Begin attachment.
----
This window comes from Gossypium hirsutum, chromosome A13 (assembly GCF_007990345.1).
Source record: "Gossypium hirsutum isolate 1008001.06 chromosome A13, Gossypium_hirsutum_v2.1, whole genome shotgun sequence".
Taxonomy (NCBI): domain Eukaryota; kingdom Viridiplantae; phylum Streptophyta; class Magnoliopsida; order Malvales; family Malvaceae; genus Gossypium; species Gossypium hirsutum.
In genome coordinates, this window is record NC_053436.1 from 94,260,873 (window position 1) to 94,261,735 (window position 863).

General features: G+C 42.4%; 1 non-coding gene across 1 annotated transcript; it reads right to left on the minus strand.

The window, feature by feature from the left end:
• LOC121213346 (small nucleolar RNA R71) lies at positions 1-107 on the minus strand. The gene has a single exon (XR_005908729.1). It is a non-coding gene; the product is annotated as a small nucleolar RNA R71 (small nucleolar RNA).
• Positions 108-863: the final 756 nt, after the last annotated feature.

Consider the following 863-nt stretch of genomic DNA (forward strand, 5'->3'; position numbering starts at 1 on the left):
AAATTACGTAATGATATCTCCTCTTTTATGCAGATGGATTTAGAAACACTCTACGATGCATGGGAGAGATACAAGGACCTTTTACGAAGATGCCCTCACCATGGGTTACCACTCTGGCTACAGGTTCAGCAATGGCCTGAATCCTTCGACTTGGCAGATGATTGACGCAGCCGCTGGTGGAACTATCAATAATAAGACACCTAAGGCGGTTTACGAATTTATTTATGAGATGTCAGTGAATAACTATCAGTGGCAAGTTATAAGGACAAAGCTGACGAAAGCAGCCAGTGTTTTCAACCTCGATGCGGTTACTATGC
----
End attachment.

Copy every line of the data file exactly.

This window comes from Gossypium hirsutum, chromosome A13 (assembly GCF_007990345.1).
Source record: "Gossypium hirsutum isolate 1008001.06 chromosome A13, Gossypium_hirsutum_v2.1, whole genome shotgun sequence".
Taxonomy (NCBI): domain Eukaryota; kingdom Viridiplantae; phylum Streptophyta; class Magnoliopsida; order Malvales; family Malvaceae; genus Gossypium; species Gossypium hirsutum.
In genome coordinates, this window is record NC_053436.1 from 94,260,873 (window position 1) to 94,261,735 (window position 863).

General features: G+C 42.4%; 1 non-coding gene across 1 annotated transcript; it reads right to left on the minus strand.

The window, feature by feature from the left end:
• LOC121213346 (small nucleolar RNA R71) lies at positions 1-107 on the minus strand. The gene has a single exon (XR_005908729.1). It is a non-coding gene; the product is annotated as a small nucleolar RNA R71 (small nucleolar RNA).
• Positions 108-863: the final 756 nt, after the last annotated feature.

Consider the following 863-nt stretch of genomic DNA (forward strand, 5'->3'; position numbering starts at 1 on the left):
AAATTACGTAATGATATCTCCTCTTTTATGCAGATGGATTTAGAAACACTCTACGATGCATGGGAGAGATACAAGGACCTTTTACGAAGATGCCCTCACCATGGGTTACCACTCTGGCTACAGGTTCAGCAATGGCCTGAATCCTTCGACTTGGCAGATGATTGACGCAGCCGCTGGTGGAACTATCAATAATAAGACACCTAAGGCGGTTTACGAATTTATTTATGAGATGTCAGTGAATAACTATCAGTGGCAAGTTATAAGGACAAAGCTGACGAAAGCAGCCAGTGTTTTCAACCTCGATGCGGTTACTATGC